Fendrix and HBVaxPro-40 Induce Better Responder Rates in HBV Revaccination

Hepatitis B virus vaccine
Hepatitis B virus vaccine
In a small study, investigators found that after primary vaccination for hepatitis B most nonresponders reached protective antibody concentrations following a series of 3 revaccinations.

Nonresponders to primary immunization against hepatitis B virus (HBV) may be revaccinated effectively with additional vaccine doses, of which Fendrix and HBVaxPro-40 had higher responder rates vs other vaccine regimens, according to study results published in The Lancet.

The investigators of this open-label, parallel-group, randomized controlled study sought to determine which of the 3 alternative revaccination regimens (Fendrix, Twinrix, and HBVaxPro-40) is the most effective to induce protective immunity in healthy adults who do not respond to the initial vaccine.

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The study included 480 healthy adults, 18 to 80 years of age, from 16 different health centers in the Netherlands, who reported vaccine nonresponse after a primary vaccination series with 3 doses of a recombinant vaccine against HBV (HBVaxPro-10 or Engerix-B). Participants were randomly assigned to receive a vaccination series with either repeated initial vaccination as control (n=124), Fendrix 20 μg (n=124), Twinrix 20 μg (n=118), or HBVaxPro-40 40 μg (n=114). Revaccination schedules were all identical and a single dose was administered intramuscularly at 0, 1, and 2 months; hepatitis B surface antibody titers were sampled at 0, 1, 2, and 3 months. The primary end point was the proportion of responders (defined as having hepatitis B surface antibody titers ≥10 IU/L) reported at 3 months. Secondary end points included geometric mean titers measured at 1, 2, and 3 months and the number of revaccinations needed to reach serological response at each time point. Participants were asked to record any adverse events or possible injection site reactions.

Potential confounders did not differ between groups; furthermore, the intervals between vaccination doses and titer measurements were similar between primary and revaccination series. The proportion of responders increased with each additional dose, as did geometric mean titer measurements. After the third revaccination, serological response was observed in 67% of the control group (95% CI, 57.9-75.1); 87% of the Fendrix group (95% CI, 79.9-92.4); 80% of the Twinrix group (95% CI, 71.3-86.5); and 83% of the HBVaxPro-40 group (95% CI, 75.2-89.7). In adjusted analyses, the difference in responder rate was significant for the HBVaxPro-40 (P =.0204) and the Fendrix groups (P =.0006) vs the control group, but not for Twinrix vs controls (P =.0846). Myalgia and injection site pain were the most frequently reported reactions, and only a single serious adverse event (unrelated to the vaccine) was reported in the Fendrix group.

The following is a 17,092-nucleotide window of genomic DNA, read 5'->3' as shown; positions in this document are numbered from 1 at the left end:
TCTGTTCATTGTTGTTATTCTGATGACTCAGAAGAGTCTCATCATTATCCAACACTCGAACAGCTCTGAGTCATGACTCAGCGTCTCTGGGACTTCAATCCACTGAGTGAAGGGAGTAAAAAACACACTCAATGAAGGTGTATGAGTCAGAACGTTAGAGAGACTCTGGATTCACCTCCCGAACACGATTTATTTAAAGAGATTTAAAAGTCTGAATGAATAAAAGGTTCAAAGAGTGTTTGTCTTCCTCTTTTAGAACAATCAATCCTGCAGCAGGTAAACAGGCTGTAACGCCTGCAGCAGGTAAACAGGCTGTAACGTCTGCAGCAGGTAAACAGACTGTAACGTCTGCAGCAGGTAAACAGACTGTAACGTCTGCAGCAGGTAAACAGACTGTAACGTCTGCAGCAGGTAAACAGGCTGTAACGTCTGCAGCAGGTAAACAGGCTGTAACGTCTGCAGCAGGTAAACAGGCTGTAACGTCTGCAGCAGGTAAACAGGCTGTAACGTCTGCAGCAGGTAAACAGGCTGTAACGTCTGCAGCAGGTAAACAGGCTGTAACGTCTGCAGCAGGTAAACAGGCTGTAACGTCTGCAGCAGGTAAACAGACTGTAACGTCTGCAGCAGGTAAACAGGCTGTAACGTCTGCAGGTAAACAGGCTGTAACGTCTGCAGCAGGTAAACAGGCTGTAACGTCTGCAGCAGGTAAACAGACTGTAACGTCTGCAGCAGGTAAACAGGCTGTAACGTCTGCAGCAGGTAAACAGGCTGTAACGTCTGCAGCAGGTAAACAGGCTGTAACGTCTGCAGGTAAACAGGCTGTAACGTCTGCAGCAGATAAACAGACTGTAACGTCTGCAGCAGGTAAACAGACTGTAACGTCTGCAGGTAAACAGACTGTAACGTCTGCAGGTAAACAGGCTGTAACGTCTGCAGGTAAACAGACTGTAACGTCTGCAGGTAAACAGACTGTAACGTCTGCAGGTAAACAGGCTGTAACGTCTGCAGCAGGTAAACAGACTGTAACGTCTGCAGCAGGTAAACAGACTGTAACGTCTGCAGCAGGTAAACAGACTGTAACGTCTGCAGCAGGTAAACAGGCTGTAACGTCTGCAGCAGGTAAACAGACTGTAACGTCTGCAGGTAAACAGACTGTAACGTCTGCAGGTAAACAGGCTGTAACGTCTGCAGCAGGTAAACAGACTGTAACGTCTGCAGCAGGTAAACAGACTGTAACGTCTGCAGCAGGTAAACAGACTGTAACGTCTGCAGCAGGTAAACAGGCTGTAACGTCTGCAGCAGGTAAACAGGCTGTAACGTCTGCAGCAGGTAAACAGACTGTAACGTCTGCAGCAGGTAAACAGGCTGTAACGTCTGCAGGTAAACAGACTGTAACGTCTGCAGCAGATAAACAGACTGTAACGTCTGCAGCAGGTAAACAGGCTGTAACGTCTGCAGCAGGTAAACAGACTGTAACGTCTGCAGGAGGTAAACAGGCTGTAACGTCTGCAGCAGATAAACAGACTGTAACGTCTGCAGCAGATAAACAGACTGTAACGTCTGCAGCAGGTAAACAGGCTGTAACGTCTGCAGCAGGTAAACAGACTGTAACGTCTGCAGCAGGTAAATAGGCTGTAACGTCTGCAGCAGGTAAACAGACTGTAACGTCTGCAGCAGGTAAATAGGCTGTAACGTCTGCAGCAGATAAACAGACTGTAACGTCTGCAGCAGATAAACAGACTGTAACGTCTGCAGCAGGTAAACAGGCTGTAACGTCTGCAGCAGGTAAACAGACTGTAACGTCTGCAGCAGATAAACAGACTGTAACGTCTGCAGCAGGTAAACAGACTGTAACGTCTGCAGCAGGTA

A limitation to the study was the lack of data on long-term protection after revaccination. Certain centers did not report the number of candidates who declined to participate, and therefore data related to the external validity may have been affected. The minimum interval between first and second dose was set at 3 weeks instead of 4; even though there was a limited number of participants with a minimal interval between doses — and evenly distributed between groups — this may have led to an overestimation of nonresponse.

Most nonresponders after primary vaccination reached protective antibody concentrations following a series of 3 revaccinations. The investigators suggest that Fendrix or HBVaxPro-40 showed superior immunogenicity and was more effective at inducing HBV antibody response in the revaccination of healthy nonresponders.


Raven SFH, Hoebe CJPA, Vossen ACTM, et al. Serological response to three alternative series of hepatitis B revaccination (Fendrix, Twinrix, and HBVaxPro-40) in healthy non-responders: a multicentre, open-label, randomised, controlled, superiority trial [published online October 16, 2019]. Lancet. doi: 10.1016/S1473-3099(19)30417-7